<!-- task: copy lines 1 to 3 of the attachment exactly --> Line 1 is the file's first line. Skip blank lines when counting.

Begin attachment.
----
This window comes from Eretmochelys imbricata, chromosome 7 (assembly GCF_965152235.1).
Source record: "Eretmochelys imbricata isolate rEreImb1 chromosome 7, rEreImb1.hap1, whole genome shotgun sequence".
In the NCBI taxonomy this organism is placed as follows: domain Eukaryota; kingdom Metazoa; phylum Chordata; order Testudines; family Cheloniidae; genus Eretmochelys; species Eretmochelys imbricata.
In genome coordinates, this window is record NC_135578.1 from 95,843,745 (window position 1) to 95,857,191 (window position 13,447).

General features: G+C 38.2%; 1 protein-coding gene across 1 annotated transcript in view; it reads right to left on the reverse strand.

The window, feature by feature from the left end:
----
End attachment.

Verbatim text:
This window comes from Eretmochelys imbricata, chromosome 7 (assembly GCF_965152235.1).
Source record: "Eretmochelys imbricata isolate rEreImb1 chromosome 7, rEreImb1.hap1, whole genome shotgun sequence".
In the NCBI taxonomy this organism is placed as follows: domain Eukaryota; kingdom Metazoa; phylum Chordata; order Testudines; family Cheloniidae; genus Eretmochelys; species Eretmochelys imbricata.